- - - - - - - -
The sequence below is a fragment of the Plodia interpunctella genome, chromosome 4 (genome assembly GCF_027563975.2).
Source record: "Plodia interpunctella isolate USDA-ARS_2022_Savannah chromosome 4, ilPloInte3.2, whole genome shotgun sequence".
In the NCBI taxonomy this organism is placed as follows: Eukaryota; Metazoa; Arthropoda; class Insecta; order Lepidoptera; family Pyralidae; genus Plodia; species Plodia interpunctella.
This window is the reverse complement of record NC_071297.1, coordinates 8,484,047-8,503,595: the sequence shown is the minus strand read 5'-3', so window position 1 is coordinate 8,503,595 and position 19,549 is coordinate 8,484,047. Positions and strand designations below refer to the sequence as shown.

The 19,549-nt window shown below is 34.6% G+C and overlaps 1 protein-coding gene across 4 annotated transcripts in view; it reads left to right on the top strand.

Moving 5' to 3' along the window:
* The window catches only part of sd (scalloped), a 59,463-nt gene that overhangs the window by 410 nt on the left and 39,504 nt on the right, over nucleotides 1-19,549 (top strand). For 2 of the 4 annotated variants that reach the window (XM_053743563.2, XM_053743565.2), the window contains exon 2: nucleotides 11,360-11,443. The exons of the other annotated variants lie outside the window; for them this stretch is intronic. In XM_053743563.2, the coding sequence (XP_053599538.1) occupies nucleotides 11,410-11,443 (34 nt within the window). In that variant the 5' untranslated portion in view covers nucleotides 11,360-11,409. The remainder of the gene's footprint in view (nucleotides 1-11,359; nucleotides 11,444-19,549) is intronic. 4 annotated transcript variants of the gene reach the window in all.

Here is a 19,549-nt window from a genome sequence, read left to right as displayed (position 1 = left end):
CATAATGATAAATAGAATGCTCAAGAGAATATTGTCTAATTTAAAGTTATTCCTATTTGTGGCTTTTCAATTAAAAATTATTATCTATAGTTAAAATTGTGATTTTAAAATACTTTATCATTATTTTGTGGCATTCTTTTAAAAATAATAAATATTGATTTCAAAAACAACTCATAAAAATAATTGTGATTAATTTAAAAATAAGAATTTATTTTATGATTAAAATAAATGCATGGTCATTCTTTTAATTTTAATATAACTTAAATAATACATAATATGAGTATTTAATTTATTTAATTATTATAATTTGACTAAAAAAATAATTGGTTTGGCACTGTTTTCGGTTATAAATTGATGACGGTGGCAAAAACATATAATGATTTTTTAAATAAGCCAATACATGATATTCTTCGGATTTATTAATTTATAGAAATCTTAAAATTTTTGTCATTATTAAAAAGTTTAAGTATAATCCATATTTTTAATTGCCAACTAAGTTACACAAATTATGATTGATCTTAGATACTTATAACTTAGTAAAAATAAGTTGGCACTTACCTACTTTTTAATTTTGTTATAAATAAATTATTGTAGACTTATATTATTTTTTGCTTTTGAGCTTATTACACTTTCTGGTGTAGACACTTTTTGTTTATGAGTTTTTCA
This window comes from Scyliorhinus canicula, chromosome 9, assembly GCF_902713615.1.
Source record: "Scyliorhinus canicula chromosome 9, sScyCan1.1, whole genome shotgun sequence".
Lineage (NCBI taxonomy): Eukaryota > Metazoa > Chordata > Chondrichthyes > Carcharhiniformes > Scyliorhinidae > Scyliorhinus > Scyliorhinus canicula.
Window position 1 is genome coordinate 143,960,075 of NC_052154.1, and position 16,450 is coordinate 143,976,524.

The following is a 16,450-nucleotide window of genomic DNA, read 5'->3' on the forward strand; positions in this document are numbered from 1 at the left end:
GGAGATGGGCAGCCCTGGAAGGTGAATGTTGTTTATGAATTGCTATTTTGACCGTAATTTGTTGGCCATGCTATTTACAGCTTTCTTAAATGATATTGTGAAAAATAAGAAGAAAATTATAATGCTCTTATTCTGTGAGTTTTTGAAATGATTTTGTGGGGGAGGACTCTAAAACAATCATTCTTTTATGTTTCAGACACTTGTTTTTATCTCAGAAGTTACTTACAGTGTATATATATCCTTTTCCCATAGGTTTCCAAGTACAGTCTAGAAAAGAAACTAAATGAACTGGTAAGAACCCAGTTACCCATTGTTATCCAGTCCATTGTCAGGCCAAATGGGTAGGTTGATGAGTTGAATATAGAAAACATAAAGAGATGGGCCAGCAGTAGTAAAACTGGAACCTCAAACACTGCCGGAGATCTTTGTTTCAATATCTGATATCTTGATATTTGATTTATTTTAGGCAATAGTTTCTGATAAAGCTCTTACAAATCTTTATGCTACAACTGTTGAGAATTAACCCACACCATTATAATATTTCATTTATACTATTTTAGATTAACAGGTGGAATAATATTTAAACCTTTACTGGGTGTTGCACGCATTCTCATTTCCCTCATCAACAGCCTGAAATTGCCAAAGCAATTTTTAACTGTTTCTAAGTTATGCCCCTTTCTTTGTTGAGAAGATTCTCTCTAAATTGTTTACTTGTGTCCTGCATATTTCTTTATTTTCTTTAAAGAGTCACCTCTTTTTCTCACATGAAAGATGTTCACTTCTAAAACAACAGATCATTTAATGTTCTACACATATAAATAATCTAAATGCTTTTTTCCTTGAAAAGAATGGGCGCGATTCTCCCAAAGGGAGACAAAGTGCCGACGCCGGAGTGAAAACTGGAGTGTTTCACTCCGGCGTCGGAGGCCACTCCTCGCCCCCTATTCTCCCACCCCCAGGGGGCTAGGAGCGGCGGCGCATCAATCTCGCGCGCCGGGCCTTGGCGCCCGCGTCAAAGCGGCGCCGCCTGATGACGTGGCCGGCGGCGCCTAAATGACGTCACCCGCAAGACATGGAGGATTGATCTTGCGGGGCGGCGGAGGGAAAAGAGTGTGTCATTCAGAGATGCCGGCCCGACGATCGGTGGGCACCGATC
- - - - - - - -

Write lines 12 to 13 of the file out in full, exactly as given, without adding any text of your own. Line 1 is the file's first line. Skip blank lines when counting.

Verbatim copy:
Lineage (NCBI taxonomy): Eukaryota > Metazoa > Chordata > Chondrichthyes > Carcharhiniformes > Scyliorhinidae > Scyliorhinus > Scyliorhinus canicula.
Window position 1 is genome coordinate 143,960,075 of NC_052154.1, and position 16,450 is coordinate 143,976,524.